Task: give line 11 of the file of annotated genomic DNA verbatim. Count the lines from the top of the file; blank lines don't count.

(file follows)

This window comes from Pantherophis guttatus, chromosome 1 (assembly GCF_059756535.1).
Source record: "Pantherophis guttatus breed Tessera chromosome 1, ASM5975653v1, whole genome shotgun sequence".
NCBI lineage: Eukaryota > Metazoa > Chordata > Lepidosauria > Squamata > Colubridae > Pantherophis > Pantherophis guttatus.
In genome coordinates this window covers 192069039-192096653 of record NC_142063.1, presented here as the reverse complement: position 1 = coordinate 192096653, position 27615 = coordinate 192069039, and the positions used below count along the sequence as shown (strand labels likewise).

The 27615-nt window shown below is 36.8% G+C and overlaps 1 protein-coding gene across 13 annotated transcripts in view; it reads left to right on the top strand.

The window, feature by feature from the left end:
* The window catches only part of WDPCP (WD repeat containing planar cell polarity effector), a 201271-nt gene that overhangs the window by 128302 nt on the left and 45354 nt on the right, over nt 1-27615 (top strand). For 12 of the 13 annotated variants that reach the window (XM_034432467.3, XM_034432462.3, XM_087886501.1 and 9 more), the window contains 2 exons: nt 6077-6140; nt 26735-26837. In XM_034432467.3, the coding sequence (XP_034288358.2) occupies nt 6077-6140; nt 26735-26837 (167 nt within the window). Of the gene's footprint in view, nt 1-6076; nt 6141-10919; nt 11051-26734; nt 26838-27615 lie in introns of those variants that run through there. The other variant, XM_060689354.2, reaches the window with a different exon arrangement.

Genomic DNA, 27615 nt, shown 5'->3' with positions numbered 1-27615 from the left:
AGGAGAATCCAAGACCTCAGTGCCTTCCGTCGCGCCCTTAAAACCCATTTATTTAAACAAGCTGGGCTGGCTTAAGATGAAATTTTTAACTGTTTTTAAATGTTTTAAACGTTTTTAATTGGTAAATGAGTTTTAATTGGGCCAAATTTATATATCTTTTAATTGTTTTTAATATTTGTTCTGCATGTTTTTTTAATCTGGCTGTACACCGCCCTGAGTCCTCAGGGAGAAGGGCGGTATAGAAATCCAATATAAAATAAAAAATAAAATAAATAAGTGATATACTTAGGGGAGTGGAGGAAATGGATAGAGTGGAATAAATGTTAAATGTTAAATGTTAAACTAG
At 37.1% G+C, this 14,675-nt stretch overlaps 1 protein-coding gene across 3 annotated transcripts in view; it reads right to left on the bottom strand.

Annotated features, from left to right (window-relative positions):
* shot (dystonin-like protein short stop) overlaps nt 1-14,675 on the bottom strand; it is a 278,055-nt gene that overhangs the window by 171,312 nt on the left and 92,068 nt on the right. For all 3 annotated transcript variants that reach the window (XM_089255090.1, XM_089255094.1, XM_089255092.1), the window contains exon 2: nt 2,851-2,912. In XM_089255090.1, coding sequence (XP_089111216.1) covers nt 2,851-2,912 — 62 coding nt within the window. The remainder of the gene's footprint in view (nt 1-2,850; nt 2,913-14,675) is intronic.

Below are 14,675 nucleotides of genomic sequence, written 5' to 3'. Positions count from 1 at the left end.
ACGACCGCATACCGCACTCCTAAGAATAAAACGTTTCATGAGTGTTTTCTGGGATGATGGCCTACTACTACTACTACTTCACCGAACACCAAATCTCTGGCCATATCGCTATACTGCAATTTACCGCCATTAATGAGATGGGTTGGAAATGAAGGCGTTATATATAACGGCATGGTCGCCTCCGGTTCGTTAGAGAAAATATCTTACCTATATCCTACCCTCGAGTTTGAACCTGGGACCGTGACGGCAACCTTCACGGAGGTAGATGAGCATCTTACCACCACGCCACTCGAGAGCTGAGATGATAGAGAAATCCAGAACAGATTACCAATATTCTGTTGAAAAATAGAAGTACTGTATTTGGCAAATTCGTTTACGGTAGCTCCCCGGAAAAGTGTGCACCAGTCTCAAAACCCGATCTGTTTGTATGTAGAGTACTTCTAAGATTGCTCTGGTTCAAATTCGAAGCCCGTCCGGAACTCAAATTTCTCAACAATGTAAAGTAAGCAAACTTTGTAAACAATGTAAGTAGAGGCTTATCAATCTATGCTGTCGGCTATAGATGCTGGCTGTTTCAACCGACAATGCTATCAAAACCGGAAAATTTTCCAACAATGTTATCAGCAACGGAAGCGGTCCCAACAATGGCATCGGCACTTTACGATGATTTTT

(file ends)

Annotated features, from left to right (window-relative positions):